Penn State Abuse Cases Handled Well Compared to Nebraska’s Infamous Sex Scandal
A few years ago what became known as the “Franklin Cover-up” consumed the state of Nebraska. It was a story of financial misdeeds and organized child sexual abuse. But it became even better known as an example of how insider power structure can go out of control and violate all of the American institutions we take for granted.
The local Franklin Credit Union had grown from obscurity to become a national money-making phenomenon. When the financial facade came crashing down, the fall out revealed accusations of a pedophile ring that encircled leading citizens in Nebraska, prominent politicians in Washington D.C., and beyond.
Pennsylvania’s handling of the recent sex scandal has led to many victims coming forward for a public cleansing. That is in great contrast to the Nebraska case. Spearheaded by the state’s only daily newspaper, the Omaha World-Herald, a news block out set the tone. And when the newspaper was forced to finally acknowledge that something was going on, the reporting was a protective cocoon wrapped around prominent citizens. The message to victims became clear: come forward and you will be ridiculed, jailed, institutionalized, and if that fails, killed.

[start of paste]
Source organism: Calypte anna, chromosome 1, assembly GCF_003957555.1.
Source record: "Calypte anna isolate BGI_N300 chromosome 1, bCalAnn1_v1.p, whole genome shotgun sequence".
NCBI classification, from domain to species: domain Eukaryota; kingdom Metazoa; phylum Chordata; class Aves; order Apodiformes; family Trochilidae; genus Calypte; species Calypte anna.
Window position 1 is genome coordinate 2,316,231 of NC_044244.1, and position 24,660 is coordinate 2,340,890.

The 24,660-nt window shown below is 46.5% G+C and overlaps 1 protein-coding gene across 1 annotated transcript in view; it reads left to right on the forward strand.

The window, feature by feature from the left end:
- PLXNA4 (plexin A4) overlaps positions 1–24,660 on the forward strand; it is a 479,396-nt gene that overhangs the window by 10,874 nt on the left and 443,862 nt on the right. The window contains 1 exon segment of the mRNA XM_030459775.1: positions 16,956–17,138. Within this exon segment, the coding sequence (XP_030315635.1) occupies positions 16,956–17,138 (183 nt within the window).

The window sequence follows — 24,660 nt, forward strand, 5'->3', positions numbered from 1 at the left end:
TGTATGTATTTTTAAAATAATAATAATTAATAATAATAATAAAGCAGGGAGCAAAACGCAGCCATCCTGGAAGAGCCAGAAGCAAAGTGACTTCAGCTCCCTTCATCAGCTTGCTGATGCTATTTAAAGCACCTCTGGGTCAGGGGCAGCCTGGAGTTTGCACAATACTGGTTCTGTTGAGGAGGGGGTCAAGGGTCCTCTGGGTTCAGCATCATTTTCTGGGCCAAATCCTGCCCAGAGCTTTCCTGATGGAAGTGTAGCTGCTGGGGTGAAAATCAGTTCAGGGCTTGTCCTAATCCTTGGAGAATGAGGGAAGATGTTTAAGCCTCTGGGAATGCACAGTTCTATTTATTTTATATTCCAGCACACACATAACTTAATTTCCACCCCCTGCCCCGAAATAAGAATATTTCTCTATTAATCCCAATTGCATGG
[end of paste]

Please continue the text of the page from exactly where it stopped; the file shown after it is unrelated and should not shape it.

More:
Early on as the case seemed about to break open, a private investigator, Gary Caradori, took his son to a ball game in Chicago where he was following up on some leads. Before getting on their private plane to return to Omaha, Caradori called a State Senator to inform him that he had "found the smoking gun." Later, thirty minutes into flight, the plane exploded and both died instantly. An investigation concluded that the cause was pilot fatigue.
Caradori was the first of many mysterious deaths where eighteen teenagers connected to the case died in a twenty-four month period.
The victims had made statements that they had been abused by the Chief of Police, the credit union manager, and some of Omaha's and Nebraska's leading businessmen. Many claimed that they had been residents of the famous Boys Town home for boys when they had been recruited for sexual encounters with businessmen and prominent politicians while being transported to cities around the United States.
Some information suggests that the sex ring was decades-old, tying back to a CIA psychological brainwashing program called "Operation Monarch".
In Nebraska, with no journalistic coverage, no police protection, no local, county or state protection services, the cases finally ground to an exhausted close. Most Nebraskans feel that a lot of wealthy people got away with committing awful deeds, including murder. Unlike in Pennsylvania, the message to victims was clear: keep your mouth shut.